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Wednesday, July 25, 2018

The Centre Bounce: How the AFL can stop the time-wasting loophole

It’s time for the AFL to close a loophole which has the potential to undermine the finals series and cause outrage among fans.
Clubs are already taking advantage of the 30-second shot clock which allows them to legally waste time and then pass the ball.
The tactic was used multiple times last weekend and Richmond have shown their desire to use the loophole several times in recent matches.
One example occurred midway through the second quarter on Friday night. Jack Riewoldt made perfect use of the loophole, despite the Tigers leading by 44 points.
He was more than 50m from goal but asked the umpire for 30 seconds to take a shot. Riewoldt waited for 27 seconds and then, instead of taking that shot, he pulled his kick to 20m from goal. The Tigers created a contest, Dion Prestia crumbed the pack and kicked a goal.
Richmond did the same thing against Sydney in round 16. Shane Edwards marked just outside 50 with 2:22 remaining in the game. The Tigers already led by 25 points but he took 24 seconds and then attempted to pass the ball 15m to Trent Cotchin.
Those incidents had no impact on the results but it showed how Richmond is preparing for finals. Given the Tigers are the reigning premiers, teams are already following their lead.
Melbourne successfully used the tactic to beat Carlton in round 16 last season.
Alex Neal-Bullen marked the ball with 65 seconds remaining when the Demons were leading by two points. Knowing that a missed shot would give Carlton the ball and thereby the chance to win the game, he waited until there was 39 seconds remaining before slowly walking in to take his shot.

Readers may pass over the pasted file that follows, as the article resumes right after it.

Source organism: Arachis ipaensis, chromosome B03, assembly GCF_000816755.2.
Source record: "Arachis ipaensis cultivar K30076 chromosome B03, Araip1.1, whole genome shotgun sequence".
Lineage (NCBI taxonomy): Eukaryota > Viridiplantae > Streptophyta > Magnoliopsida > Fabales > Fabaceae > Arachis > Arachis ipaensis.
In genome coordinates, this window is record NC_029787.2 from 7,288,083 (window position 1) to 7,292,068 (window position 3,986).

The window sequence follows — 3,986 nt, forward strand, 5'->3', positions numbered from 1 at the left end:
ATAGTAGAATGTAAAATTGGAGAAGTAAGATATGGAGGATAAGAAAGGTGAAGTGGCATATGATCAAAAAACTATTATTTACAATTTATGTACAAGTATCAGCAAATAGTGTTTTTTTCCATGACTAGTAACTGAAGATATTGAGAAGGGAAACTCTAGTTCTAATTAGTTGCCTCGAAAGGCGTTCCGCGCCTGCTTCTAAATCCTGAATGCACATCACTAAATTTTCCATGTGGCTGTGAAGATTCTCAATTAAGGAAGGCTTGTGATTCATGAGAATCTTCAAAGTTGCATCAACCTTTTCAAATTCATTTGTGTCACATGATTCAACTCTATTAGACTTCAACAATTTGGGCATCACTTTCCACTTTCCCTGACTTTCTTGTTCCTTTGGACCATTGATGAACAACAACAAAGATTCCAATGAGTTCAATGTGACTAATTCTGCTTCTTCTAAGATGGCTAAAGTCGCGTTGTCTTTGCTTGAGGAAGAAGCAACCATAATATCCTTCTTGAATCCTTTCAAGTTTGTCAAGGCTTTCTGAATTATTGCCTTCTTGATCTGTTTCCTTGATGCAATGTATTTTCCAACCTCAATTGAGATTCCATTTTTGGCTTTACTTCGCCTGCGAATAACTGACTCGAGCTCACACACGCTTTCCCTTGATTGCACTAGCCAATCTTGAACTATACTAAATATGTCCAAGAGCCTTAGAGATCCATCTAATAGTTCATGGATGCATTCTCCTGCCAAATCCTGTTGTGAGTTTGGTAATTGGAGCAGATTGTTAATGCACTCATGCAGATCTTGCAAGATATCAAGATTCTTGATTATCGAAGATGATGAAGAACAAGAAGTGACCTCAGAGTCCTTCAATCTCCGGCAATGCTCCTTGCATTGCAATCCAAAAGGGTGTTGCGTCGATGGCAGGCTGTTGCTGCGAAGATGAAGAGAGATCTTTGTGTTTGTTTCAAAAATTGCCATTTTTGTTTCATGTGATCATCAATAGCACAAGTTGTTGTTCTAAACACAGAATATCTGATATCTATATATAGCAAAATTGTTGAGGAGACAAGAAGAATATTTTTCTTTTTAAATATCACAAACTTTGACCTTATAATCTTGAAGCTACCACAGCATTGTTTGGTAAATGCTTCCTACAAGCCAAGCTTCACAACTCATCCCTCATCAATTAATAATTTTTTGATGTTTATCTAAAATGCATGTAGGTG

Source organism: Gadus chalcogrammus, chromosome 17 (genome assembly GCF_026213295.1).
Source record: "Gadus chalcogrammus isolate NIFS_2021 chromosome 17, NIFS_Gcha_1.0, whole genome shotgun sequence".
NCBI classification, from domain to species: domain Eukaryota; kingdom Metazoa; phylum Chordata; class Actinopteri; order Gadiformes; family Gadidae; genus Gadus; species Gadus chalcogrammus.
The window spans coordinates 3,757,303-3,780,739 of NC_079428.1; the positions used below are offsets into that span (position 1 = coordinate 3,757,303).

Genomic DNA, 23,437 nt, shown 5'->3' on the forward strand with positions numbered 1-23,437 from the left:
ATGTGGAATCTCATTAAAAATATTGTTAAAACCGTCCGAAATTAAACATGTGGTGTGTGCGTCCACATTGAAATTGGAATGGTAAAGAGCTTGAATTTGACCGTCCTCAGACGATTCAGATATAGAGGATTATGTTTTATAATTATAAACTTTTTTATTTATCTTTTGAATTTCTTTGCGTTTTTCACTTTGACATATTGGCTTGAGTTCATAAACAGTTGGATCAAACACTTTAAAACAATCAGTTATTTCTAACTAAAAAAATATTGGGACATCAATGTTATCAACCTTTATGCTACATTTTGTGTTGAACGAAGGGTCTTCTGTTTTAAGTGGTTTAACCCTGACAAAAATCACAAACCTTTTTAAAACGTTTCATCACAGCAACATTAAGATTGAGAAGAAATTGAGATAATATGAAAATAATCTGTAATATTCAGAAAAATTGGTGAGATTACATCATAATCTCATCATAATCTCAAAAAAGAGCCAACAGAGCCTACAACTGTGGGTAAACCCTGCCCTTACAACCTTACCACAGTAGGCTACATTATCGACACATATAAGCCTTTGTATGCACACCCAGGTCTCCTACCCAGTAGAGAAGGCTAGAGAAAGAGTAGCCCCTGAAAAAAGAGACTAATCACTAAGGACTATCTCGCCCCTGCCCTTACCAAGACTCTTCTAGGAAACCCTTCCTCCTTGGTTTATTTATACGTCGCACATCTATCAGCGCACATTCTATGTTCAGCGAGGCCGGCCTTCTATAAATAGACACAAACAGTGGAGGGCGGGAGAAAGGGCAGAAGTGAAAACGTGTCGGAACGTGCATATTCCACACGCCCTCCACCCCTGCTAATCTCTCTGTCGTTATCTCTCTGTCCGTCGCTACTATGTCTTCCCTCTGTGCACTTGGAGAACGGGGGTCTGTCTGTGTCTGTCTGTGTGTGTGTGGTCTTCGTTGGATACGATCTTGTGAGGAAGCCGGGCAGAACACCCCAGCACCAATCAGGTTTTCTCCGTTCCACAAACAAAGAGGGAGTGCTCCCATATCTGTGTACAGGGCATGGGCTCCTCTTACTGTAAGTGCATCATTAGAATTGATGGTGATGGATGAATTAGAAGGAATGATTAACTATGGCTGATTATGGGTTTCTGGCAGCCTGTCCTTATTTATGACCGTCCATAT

But instead of kicking for goal, he chipped the ball to Jordan Lewis and he took a mark with 31 seconds remaining. Lewis held onto the ball until the siren rang and Melbourne soaked up more than one minute for just one disposal.
The current interpretation requires players to start moving forward before their 30 seconds expires. North Melbourne forward Ben Brown has a massive run-up which has seen him moving forward for eight seconds. What he is doing is totally legal.
We could see a scenario where a player takes a mark 50m from goal then goes back to the centre circle to start his run-up. He waits for 29 seconds, wastes almost 10 seconds walking in and then passes the ball 15m to a teammate who repeats the same thing.
Is that how we want a final to be decided?
I can already hear some people yelling “leave the laws alone.” But the 30 second shot clock isn’t an actual law. It is not mentioned anywhere in the law book. It is an interpretation of law 17.2 (f) which says play on shall be called if “a player, awarded a mark or free kick, fails to dispose of the football when directed to do so by the field umpire.”
The umpires have been told to call play on after between six and eight seconds for marks around the ground and 30 seconds for set shots.
The AFL could close the loophole by directing umpires to not allow teams a second opportunity to use the 30 seconds if they choose to pass the ball.
A more radical interpretation which would stop the Jack Riewoldt example is to pay a free kick for wasting time when a player deliberately doesn’t attempt to score after utilising the shot clock. Wasting time is covered under law 15.11.1 (a).
If the AFL changed this interpretation, it is highly unlikely the rules would ever be enforced. Players would simply use the shot clock for what it is designed for.
Imagine the anger if we get to grand final day and a game is decided by players deliberately wasting time. A small tweak in the interpretation will prevent this from even being a possibility.


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